A sentence is any arrangement of words intended as a formal unit of communication.

Clauses: There may be subject-operator object groups dependent on the main sentence either adjectivally or adverbially.

These clauses may come in the middle or at the end of a sentence. For purposes of word order, a clause is the equivalent of a sentence.

Nouns and Pronouns may precede or follow an operator and follow a preposition. A dependent sentence may come between the noun and its operator.

Adjectives: One or more adjectives may precede any noun. They follow the noun, however, when it is the object of an operator which requires an adjective to complete it. e.g., get table ready, keep door shut, make hole wide. With be, the adjective may come immediately after the operator.

When more than one adjective is used, a and the take first place.

Operators, with or without auxiliaries, follow the noun which performs the operation (subject) and precede a preposition or the noun on which the operation is performed (object).

Tenses are build up on the following model:

May }_

have been done

Will }

Prepositions follow the operator and may precede nouns placed after the operator.

Adverbs are normally placed at the end of the sentence.

Adverbs expressing degree (almost, any, little, much, no, only, quite, so, very) must be placed immediately before the word or phrase they qualify.

Prepositional adverbs (i.e. adverbs of place which are completed by a preposition) come immediately before the preposition by which they are accompanied. e.g. The ship is far from land. Humor is out of place in a book on language.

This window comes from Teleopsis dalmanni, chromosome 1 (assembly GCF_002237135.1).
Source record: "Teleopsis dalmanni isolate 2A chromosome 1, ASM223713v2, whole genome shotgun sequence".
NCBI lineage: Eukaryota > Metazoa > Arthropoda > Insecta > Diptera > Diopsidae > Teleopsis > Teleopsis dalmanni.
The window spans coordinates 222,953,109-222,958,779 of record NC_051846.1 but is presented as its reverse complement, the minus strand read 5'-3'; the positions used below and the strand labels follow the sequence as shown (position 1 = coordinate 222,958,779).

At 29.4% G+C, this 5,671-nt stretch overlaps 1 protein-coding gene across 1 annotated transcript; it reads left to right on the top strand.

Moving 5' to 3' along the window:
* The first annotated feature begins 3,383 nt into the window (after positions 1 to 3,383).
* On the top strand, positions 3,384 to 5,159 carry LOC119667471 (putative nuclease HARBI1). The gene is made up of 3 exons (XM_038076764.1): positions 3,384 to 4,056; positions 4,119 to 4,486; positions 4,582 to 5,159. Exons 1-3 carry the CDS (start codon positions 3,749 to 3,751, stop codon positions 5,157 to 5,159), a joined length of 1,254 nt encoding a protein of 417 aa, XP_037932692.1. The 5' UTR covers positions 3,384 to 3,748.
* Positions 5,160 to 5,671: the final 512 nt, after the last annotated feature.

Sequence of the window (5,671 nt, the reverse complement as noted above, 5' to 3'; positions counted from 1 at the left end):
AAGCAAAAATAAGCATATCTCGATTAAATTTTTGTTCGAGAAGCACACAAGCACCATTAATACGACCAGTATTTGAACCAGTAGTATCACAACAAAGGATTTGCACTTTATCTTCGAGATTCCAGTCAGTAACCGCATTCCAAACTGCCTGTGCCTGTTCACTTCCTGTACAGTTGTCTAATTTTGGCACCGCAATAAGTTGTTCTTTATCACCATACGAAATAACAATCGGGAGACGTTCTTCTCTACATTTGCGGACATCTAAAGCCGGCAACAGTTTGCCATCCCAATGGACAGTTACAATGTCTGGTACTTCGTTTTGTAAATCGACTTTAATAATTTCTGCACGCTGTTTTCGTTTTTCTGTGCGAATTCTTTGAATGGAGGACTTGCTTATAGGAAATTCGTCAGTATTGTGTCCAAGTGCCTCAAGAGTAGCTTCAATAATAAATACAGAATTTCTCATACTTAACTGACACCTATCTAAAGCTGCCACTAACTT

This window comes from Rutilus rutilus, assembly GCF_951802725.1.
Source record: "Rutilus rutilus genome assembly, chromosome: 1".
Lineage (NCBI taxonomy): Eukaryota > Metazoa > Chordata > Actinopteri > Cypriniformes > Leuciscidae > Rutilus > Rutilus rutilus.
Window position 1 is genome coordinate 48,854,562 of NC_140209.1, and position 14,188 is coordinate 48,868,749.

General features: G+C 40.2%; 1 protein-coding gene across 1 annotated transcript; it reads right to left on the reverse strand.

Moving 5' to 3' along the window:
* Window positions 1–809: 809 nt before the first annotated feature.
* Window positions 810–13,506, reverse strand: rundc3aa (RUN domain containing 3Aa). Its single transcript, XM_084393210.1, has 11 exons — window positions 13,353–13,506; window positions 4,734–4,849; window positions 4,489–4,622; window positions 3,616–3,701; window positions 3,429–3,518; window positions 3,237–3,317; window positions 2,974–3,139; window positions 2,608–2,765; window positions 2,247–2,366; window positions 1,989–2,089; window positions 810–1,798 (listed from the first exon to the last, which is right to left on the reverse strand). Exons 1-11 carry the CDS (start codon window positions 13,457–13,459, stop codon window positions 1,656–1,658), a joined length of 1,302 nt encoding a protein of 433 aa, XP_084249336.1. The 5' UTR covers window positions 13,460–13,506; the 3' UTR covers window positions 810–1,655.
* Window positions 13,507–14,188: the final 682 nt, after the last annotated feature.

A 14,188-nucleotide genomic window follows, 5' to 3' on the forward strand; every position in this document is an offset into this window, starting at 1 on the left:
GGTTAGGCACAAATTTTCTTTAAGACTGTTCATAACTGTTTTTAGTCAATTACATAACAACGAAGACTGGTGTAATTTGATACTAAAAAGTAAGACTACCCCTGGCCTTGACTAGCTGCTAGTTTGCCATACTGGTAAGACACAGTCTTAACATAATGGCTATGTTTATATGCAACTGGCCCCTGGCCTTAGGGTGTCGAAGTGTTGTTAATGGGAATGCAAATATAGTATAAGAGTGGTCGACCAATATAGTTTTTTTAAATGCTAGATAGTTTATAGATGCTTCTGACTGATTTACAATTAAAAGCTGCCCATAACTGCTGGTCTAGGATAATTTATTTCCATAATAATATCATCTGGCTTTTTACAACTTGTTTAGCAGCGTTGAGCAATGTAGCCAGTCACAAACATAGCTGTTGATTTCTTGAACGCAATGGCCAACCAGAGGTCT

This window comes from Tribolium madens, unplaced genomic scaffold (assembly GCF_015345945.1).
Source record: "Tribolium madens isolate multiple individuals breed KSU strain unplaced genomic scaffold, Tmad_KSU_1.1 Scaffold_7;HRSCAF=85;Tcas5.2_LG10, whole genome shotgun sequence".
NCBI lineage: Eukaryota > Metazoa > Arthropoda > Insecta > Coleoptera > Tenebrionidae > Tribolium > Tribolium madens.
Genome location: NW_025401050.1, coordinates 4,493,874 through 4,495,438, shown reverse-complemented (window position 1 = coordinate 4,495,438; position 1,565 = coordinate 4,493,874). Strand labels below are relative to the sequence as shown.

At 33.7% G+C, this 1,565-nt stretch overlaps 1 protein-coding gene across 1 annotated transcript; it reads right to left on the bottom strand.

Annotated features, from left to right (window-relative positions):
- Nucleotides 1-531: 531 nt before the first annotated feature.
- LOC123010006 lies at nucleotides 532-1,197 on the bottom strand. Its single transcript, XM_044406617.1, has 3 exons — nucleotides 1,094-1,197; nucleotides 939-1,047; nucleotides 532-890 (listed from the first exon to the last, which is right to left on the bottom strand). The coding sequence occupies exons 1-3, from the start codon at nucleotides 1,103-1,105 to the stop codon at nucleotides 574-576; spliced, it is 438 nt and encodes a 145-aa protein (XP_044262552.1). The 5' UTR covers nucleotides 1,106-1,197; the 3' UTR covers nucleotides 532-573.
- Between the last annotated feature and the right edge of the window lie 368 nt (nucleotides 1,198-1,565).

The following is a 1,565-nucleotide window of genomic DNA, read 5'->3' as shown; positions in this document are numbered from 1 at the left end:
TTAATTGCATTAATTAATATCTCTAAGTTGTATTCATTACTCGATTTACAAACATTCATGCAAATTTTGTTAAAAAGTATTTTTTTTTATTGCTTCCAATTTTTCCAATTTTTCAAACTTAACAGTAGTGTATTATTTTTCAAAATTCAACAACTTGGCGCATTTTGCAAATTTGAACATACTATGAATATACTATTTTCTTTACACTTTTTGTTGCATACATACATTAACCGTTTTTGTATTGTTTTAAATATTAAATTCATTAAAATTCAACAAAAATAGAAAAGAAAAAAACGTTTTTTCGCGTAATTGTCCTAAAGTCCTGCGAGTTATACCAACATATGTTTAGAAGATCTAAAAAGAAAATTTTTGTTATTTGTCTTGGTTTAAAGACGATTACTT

Conjunctive adverbs begin fresh sentences (See clauses).

The adverb of negation is placed between the auxiliary and the operator Do is introduced as an auxiliary and used with the unconjugated operator instead of the Simple Present and Simple Past. Ever has the same position as the negative. It follows the negative when used with it.

Conjunctions may be used as links anywhere between similar parts of speech, sentences, and dependent sentences.

Questions. Interrogation is generally indicated by an inversion of the order of auxiliary and subject. e.g., Is this soft? For the Simple Present and Simple Past, the auxiliary do is introduced as in the case of the negative.

Who (which, what ) and words which introduce clauses may also introduce questions, e.g., What is this, and how did it get here?

10. INTERNATIONAL TERMS, MEASUREMENT, ETC.

Words which are internationally understood are available for use. For the 100 international words so far recognized by Basic, see age 71, where 12 names of sciences and 12 'international names' (i.e., words used in titles, etc.) are also accepted. If such words have local variations, the English form should be employed. The International vocabulary covers measurement terms, including numerals, and the currency systems of the various countries of the world. Knowledge is assumed of the English form of the calendar.